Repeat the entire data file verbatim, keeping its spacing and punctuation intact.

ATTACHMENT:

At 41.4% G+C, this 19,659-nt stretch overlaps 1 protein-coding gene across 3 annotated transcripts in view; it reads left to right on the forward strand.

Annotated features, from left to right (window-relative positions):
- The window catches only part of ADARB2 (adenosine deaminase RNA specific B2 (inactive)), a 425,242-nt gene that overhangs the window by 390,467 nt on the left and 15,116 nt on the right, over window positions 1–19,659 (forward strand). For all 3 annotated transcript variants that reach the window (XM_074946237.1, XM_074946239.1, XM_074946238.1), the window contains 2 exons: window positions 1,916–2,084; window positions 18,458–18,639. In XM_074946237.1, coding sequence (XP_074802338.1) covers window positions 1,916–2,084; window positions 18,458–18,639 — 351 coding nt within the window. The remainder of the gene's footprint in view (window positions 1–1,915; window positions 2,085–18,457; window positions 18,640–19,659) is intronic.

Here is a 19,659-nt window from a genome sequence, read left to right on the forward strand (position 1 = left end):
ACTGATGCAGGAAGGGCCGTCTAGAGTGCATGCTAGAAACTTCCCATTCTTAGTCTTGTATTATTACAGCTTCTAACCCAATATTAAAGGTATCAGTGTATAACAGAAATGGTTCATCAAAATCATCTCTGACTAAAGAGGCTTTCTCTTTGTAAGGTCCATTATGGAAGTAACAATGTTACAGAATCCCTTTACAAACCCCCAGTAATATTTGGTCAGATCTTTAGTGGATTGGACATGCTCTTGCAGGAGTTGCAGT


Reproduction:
At 41.4% G+C, this 19,659-nt stretch overlaps 1 protein-coding gene across 3 annotated transcripts in view; it reads left to right on the forward strand.

Annotated features, from left to right (window-relative positions):
- The window catches only part of ADARB2 (adenosine deaminase RNA specific B2 (inactive)), a 425,242-nt gene that overhangs the window by 390,467 nt on the left and 15,116 nt on the right, over window positions 1–19,659 (forward strand). For all 3 annotated transcript variants that reach the window (XM_074946237.1, XM_074946239.1, XM_074946238.1), the window contains 2 exons: window positions 1,916–2,084; window positions 18,458–18,639. In XM_074946237.1, coding sequence (XP_074802338.1) covers window positions 1,916–2,084; window positions 18,458–18,639 — 351 coding nt within the window. The remainder of the gene's footprint in view (window positions 1–1,915; window positions 2,085–18,457; window positions 18,640–19,659) is intronic.

Here is a 19,659-nt window from a genome sequence, read left to right on the forward strand (position 1 = left end):
ACTGATGCAGGAAGGGCCGTCTAGAGTGCATGCTAGAAACTTCCCATTCTTAGTCTTGTATTATTACAGCTTCTAACCCAATATTAAAGGTATCAGTGTATAACAGAAATGGTTCATCAAAATCATCTCTGACTAAAGAGGCTTTCTCTTTGTAAGGTCCATTATGGAAGTAACAATGTTACAGAATCCCTTTACAAACCCCCAGTAATATTTGGTCAGATCTTTAGTGGATTGGACATGCTCTTGCAGGAGTTGCAGT